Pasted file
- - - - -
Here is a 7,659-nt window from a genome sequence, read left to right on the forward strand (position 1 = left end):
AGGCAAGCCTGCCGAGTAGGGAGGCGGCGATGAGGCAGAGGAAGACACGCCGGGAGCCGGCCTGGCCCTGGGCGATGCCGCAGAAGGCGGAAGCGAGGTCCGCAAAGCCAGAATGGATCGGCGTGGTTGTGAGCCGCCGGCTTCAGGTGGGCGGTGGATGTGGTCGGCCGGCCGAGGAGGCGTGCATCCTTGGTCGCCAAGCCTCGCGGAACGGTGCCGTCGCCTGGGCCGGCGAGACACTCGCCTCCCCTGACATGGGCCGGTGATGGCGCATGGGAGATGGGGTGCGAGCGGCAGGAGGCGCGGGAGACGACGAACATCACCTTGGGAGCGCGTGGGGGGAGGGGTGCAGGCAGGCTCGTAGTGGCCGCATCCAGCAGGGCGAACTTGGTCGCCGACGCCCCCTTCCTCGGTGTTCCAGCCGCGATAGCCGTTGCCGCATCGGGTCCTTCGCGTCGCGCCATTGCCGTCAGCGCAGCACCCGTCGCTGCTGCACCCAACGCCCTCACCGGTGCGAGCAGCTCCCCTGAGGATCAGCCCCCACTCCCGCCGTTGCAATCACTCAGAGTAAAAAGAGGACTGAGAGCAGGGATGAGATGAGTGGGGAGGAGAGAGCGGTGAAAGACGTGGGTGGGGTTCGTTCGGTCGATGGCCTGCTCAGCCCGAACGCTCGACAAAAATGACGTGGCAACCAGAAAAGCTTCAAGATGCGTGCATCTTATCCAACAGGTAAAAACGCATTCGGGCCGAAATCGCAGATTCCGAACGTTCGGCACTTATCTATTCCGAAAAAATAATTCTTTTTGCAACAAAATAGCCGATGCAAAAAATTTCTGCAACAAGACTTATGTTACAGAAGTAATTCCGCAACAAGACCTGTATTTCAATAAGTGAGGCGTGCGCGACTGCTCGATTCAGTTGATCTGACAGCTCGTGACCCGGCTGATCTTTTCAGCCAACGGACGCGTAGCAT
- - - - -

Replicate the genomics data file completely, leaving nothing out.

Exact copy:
Here is a 7,659-nt window from a genome sequence, read left to right on the forward strand (position 1 = left end):
AGGCAAGCCTGCCGAGTAGGGAGGCGGCGATGAGGCAGAGGAAGACACGCCGGGAGCCGGCCTGGCCCTGGGCGATGCCGCAGAAGGCGGAAGCGAGGTCCGCAAAGCCAGAATGGATCGGCGTGGTTGTGAGCCGCCGGCTTCAGGTGGGCGGTGGATGTGGTCGGCCGGCCGAGGAGGCGTGCATCCTTGGTCGCCAAGCCTCGCGGAACGGTGCCGTCGCCTGGGCCGGCGAGACACTCGCCTCCCCTGACATGGGCCGGTGATGGCGCATGGGAGATGGGGTGCGAGCGGCAGGAGGCGCGGGAGACGACGAACATCACCTTGGGAGCGCGTGGGGGGAGGGGTGCAGGCAGGCTCGTAGTGGCCGCATCCAGCAGGGCGAACTTGGTCGCCGACGCCCCCTTCCTCGGTGTTCCAGCCGCGATAGCCGTTGCCGCATCGGGTCCTTCGCGTCGCGCCATTGCCGTCAGCGCAGCACCCGTCGCTGCTGCACCCAACGCCCTCACCGGTGCGAGCAGCTCCCCTGAGGATCAGCCCCCACTCCCGCCGTTGCAATCACTCAGAGTAAAAAGAGGACTGAGAGCAGGGATGAGATGAGTGGGGAGGAGAGAGCGGTGAAAGACGTGGGTGGGGTTCGTTCGGTCGATGGCCTGCTCAGCCCGAACGCTCGACAAAAATGACGTGGCAACCAGAAAAGCTTCAAGATGCGTGCATCTTATCCAACAGGTAAAAACGCATTCGGGCCGAAATCGCAGATTCCGAACGTTCGGCACTTATCTATTCCGAAAAAATAATTCTTTTTGCAACAAAATAGCCGATGCAAAAAATTTCTGCAACAAGACTTATGTTACAGAAGTAATTCCGCAACAAGACCTGTATTTCAATAAGTGAGGCGTGCGCGACTGCTCGATTCAGTTGATCTGACAGCTCGTGACCCGGCTGATCTTTTCAGCCAACGGACGCGTAGCAT